Answer: Kind of… For the most part asphalt is cheaper than concrete when done in volume. When a concrete driveway fails and its time to replace it, its usually cheaper to put it back in with concrete. Most concrete driveways don’t require the base prep that asphalt driveways do. This is why bridges are made of concrete and not asphalt. If you see a bridge that is paved with asphalt it always has concrete as its base.
Asphalt driveways require a substantial compact (Gravel) base rock. Asphalt is only as good as the base it is installed on. For example: If you pave over a soft area the asphalt will fail sooner. Imagine trying to roll out cookie dough over a pillow vs. a hard surface such as a cutting board. The dough (in this case asphalt) will move around and not cooperate with the (roller) rolling pin. It will roll out uneven. Some areas will be thin and other areas thick.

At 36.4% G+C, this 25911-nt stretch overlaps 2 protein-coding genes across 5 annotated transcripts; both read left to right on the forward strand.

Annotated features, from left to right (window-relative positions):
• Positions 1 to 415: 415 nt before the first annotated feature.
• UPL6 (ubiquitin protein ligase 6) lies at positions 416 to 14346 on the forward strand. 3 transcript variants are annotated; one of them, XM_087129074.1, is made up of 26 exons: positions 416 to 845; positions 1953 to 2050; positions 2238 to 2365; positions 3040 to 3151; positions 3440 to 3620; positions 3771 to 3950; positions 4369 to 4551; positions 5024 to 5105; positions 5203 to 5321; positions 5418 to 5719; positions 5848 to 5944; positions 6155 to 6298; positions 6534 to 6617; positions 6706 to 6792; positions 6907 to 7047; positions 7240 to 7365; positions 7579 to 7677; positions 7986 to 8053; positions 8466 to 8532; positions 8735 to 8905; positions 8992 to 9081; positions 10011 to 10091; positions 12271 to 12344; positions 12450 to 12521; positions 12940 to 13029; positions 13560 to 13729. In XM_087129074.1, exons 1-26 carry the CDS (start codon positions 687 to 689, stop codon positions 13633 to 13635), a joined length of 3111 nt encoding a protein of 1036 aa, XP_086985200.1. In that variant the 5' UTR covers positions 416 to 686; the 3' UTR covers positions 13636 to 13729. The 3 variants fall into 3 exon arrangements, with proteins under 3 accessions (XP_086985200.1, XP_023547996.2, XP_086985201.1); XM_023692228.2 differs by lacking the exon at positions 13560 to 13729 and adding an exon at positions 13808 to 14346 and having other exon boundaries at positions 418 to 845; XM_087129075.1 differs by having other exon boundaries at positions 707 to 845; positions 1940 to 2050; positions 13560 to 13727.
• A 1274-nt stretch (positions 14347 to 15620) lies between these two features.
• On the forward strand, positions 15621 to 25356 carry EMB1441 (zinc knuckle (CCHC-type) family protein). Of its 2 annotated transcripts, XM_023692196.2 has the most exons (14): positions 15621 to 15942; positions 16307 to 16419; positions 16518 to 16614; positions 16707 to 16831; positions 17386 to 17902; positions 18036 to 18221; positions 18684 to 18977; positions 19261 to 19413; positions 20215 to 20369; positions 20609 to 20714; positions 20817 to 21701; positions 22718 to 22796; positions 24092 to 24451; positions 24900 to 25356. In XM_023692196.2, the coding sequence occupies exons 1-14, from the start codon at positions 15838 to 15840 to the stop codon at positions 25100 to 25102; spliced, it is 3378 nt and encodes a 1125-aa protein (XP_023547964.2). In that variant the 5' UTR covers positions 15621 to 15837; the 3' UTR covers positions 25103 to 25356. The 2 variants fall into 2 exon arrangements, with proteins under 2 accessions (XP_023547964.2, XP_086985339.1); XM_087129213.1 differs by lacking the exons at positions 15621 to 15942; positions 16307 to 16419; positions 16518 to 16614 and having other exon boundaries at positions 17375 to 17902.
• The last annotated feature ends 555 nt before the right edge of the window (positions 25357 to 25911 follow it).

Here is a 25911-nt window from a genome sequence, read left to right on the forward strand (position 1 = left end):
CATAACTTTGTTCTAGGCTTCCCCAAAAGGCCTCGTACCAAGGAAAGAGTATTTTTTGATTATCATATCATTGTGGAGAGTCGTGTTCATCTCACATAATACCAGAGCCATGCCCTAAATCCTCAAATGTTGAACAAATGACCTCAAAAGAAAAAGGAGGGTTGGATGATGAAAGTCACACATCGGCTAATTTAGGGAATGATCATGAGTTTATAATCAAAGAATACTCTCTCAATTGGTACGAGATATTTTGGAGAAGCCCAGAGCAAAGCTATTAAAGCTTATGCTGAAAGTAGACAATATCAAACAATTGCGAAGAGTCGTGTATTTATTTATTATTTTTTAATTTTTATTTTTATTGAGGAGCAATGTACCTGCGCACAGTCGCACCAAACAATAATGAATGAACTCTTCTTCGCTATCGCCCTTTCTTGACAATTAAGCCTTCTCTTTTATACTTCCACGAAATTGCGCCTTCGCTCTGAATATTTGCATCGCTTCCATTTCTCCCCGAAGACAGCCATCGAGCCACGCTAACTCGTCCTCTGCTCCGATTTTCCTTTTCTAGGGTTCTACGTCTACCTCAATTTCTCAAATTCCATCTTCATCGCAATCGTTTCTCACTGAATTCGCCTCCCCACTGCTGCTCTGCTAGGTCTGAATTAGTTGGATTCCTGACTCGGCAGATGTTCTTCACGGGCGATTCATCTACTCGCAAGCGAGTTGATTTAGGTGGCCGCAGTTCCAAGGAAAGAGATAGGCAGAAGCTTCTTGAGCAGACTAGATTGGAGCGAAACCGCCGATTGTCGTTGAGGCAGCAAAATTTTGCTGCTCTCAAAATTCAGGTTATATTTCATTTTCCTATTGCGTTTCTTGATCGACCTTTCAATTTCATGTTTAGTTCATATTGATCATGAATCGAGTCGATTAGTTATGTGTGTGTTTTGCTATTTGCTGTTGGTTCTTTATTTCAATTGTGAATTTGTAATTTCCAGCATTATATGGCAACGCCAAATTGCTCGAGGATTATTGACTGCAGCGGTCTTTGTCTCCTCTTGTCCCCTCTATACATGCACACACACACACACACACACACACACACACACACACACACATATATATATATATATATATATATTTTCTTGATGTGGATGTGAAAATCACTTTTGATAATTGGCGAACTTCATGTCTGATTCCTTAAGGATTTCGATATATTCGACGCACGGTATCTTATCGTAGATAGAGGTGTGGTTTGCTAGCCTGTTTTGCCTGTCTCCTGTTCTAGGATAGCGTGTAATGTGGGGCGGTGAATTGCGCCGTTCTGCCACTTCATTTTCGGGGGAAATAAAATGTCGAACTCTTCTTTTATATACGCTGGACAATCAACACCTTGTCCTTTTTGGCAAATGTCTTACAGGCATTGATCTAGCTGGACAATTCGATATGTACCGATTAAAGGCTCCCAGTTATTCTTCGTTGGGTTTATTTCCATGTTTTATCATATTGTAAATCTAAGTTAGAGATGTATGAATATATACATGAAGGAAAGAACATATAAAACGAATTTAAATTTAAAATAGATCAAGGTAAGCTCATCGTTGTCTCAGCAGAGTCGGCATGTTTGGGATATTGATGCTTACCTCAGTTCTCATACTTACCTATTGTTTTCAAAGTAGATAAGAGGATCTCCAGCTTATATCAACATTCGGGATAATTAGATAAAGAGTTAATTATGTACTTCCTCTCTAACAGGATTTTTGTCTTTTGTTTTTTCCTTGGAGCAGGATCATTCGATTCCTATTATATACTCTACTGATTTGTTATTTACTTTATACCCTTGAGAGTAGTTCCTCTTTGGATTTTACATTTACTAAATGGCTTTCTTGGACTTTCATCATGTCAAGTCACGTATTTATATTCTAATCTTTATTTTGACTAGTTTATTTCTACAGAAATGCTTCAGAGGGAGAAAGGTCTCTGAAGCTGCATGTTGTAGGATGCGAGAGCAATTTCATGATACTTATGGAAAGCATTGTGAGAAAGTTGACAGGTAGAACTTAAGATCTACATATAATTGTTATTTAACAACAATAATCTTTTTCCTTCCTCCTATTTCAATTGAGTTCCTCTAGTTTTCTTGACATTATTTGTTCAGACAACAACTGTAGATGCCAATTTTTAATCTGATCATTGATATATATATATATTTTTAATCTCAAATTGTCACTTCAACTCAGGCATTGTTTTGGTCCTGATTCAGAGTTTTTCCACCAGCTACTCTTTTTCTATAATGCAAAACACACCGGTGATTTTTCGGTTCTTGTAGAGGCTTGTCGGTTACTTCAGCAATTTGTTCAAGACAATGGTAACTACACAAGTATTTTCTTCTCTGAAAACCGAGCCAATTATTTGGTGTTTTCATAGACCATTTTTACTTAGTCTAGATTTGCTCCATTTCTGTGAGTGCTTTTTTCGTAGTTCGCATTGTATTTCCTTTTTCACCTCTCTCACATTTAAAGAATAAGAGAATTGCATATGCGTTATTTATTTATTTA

When we tear out a concrete driveway and replace it with asphalt we almost always have to remove the base material and replace it with base rock. This requires excavation of the existing concrete, what little gravel if any, and the dirt/soil in order to get a minimum of 8 inches of base rock after compaction.
Once the excavation of existing driveway and spoils are completed we can then place down ground fabric and base rock.
Once base rock is installed, graded and compacted we can pave.
If you are just going to be replace existing concrete with new concrete the process goes as follows. Remove existing concrete, install forms, and pour new concrete.